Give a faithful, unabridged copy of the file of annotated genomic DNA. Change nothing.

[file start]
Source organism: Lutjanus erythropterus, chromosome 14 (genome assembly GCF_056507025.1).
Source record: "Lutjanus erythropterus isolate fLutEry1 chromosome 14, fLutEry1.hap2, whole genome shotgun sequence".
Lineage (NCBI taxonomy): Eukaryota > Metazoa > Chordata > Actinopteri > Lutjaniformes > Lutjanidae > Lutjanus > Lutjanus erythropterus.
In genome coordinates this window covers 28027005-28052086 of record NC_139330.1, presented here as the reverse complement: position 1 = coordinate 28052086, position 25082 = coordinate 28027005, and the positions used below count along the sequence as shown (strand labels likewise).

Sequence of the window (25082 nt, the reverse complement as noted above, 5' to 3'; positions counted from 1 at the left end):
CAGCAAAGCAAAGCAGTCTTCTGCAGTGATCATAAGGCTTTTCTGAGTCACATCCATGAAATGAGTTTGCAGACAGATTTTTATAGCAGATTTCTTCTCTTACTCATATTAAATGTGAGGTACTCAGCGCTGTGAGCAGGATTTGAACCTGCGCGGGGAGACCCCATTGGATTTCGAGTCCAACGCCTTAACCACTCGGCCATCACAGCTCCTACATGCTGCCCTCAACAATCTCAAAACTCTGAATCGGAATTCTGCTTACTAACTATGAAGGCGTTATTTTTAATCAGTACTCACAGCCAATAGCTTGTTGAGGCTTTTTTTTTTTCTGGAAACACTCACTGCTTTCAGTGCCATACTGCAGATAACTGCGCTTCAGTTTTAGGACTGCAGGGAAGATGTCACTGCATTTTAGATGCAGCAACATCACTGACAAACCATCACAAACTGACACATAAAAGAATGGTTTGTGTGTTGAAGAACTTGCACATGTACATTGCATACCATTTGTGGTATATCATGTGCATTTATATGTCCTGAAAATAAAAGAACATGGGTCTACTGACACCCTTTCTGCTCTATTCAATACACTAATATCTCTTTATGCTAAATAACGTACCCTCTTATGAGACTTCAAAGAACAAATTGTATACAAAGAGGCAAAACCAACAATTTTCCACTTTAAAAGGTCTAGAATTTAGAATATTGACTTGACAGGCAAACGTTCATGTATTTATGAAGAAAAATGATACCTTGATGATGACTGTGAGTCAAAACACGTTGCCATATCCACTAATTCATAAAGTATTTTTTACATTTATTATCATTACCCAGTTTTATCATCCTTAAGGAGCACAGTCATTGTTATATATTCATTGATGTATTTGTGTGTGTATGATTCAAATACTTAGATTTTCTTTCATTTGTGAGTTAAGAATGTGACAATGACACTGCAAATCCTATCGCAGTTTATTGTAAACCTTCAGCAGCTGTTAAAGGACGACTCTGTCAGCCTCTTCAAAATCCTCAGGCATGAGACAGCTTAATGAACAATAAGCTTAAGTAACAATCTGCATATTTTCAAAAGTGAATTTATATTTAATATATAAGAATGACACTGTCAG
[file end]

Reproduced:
Source organism: Lutjanus erythropterus, chromosome 14 (genome assembly GCF_056507025.1).
Source record: "Lutjanus erythropterus isolate fLutEry1 chromosome 14, fLutEry1.hap2, whole genome shotgun sequence".
Lineage (NCBI taxonomy): Eukaryota > Metazoa > Chordata > Actinopteri > Lutjaniformes > Lutjanidae > Lutjanus > Lutjanus erythropterus.
In genome coordinates this window covers 28027005-28052086 of record NC_139330.1, presented here as the reverse complement: position 1 = coordinate 28052086, position 25082 = coordinate 28027005, and the positions used below count along the sequence as shown (strand labels likewise).

Sequence of the window (25082 nt, the reverse complement as noted above, 5' to 3'; positions counted from 1 at the left end):
CAGCAAAGCAAAGCAGTCTTCTGCAGTGATCATAAGGCTTTTCTGAGTCACATCCATGAAATGAGTTTGCAGACAGATTTTTATAGCAGATTTCTTCTCTTACTCATATTAAATGTGAGGTACTCAGCGCTGTGAGCAGGATTTGAACCTGCGCGGGGAGACCCCATTGGATTTCGAGTCCAACGCCTTAACCACTCGGCCATCACAGCTCCTACATGCTGCCCTCAACAATCTCAAAACTCTGAATCGGAATTCTGCTTACTAACTATGAAGGCGTTATTTTTAATCAGTACTCACAGCCAATAGCTTGTTGAGGCTTTTTTTTTTTCTGGAAACACTCACTGCTTTCAGTGCCATACTGCAGATAACTGCGCTTCAGTTTTAGGACTGCAGGGAAGATGTCACTGCATTTTAGATGCAGCAACATCACTGACAAACCATCACAAACTGACACATAAAAGAATGGTTTGTGTGTTGAAGAACTTGCACATGTACATTGCATACCATTTGTGGTATATCATGTGCATTTATATGTCCTGAAAATAAAAGAACATGGGTCTACTGACACCCTTTCTGCTCTATTCAATACACTAATATCTCTTTATGCTAAATAACGTACCCTCTTATGAGACTTCAAAGAACAAATTGTATACAAAGAGGCAAAACCAACAATTTTCCACTTTAAAAGGTCTAGAATTTAGAATATTGACTTGACAGGCAAACGTTCATGTATTTATGAAGAAAAATGATACCTTGATGATGACTGTGAGTCAAAACACGTTGCCATATCCACTAATTCATAAAGTATTTTTTACATTTATTATCATTACCCAGTTTTATCATCCTTAAGGAGCACAGTCATTGTTATATATTCATTGATGTATTTGTGTGTGTATGATTCAAATACTTAGATTTTCTTTCATTTGTGAGTTAAGAATGTGACAATGACACTGCAAATCCTATCGCAGTTTATTGTAAACCTTCAGCAGCTGTTAAAGGACGACTCTGTCAGCCTCTTCAAAATCCTCAGGCATGAGACAGCTTAATGAACAATAAGCTTAAGTAACAATCTGCATATTTTCAAAAGTGAATTTATATTTAATATATAAGAATGACACTGTCAG